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Dry heat and microwave generated steam protocols for the rapid decontamination of respiratory personal protective equipment in response to COVID-19-related shortages

Pascoe, M. J., Robertson, A., Crayford, A., Durand, E., Steer, J., Castelli, A., Wesgate, R., Evans, S. L., Porch, A. and Maillard, J. -Y. 2020. Dry heat and microwave generated steam protocols for the rapid decontamination of respiratory personal protective equipment in response to COVID-19-related shortages. Journal of Hospital Infection 106 (1) , pp. 10-19. 10.1016/j.jhin.2020.07.008
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Abstract

Background In the wake of SARS-CoV-2 pandemic and unprecedented global demand, clinicians are struggling to source adequate access to personal protective equipment. Respirators can be in short supply, though are necessary to protect workers from SARS-CoV-2 exposure. Rapid decontamination and reuse of respirators may provide relief for the strained procurement situation. Method In this study, we investigated the suitability of 70oC dry heat and microwave-generated steam (MGS) for reprocessing of FFP2/N95-type respirators, and Type-II surgical face masks. S. aureus was used as surrogate as it is less susceptible than enveloped viruses to chemical and physical processes. Results We observed >4 log10 reductions in the viability of dry S. aureus treated by dry heat for 90 minutes at 70°C and >6 log10 reductions by MGS in 90 seconds. After 3 reprocessing cycles, neither process was found to negatively impact the bacterial or NaCl filtration efficiency of the respirators that were tested. However, MGS was incompatible with Type-II surgical masks tested, as we confirmed that bacterial filtration capacity was completely lost following reprocessing. MGS was observed to be incompatible with some respirator types due to arcing observed around some types of metal nose clips and by loss of adhesion of clips to the mask. Conclusion Considering the advantages and disadvantages of each approach, we propose a reprocessing PPE/face mask workflow for use in medical areas.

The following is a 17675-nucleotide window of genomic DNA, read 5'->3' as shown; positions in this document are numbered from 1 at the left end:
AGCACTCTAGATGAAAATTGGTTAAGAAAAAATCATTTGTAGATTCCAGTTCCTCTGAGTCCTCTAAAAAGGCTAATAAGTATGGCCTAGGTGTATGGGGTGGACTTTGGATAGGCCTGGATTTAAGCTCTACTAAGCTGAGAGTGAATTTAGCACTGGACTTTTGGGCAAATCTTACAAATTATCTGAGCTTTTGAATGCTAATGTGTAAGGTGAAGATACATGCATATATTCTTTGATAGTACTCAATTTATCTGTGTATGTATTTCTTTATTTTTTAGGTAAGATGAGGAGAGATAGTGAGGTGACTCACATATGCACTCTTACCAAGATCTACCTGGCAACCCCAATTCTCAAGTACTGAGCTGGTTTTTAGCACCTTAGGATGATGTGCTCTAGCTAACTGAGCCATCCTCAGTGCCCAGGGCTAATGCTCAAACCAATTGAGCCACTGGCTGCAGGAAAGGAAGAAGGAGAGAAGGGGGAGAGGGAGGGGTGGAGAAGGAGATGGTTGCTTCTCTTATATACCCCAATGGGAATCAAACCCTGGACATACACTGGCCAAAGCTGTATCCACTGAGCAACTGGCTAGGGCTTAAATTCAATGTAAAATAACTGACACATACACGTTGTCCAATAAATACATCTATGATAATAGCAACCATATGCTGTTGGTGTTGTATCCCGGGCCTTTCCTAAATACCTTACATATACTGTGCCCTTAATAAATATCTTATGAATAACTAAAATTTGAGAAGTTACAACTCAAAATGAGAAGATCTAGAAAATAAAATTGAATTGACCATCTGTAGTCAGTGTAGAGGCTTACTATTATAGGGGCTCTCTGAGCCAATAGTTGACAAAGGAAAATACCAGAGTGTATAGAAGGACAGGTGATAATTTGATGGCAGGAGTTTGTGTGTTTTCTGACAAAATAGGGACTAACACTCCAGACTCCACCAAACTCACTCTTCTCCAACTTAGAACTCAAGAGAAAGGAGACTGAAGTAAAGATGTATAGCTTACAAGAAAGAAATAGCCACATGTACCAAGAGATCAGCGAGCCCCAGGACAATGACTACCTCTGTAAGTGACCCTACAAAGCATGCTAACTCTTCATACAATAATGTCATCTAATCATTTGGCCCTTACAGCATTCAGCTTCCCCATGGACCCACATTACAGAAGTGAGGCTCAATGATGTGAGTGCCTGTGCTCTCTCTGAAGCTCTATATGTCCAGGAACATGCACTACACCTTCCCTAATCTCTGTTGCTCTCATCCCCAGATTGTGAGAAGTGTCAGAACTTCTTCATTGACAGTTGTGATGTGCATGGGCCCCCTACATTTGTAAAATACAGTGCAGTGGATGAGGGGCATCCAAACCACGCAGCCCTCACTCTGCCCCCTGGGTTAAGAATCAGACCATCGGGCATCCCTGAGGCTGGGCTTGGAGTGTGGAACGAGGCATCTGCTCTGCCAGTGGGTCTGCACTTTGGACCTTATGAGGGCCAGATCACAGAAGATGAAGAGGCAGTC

Item Type: Article
Date Type: Publication
Status: Published
Schools: Pharmacy
Engineering
Publisher: Elsevier
ISSN: 0195-6701
Date of First Compliant Deposit: 16 July 2020
Date of Acceptance: 6 July 2020
Last Modified: 24 Nov 2020 18:34
URI: http://orca-mwe.cf.ac.uk/id/eprint/133533

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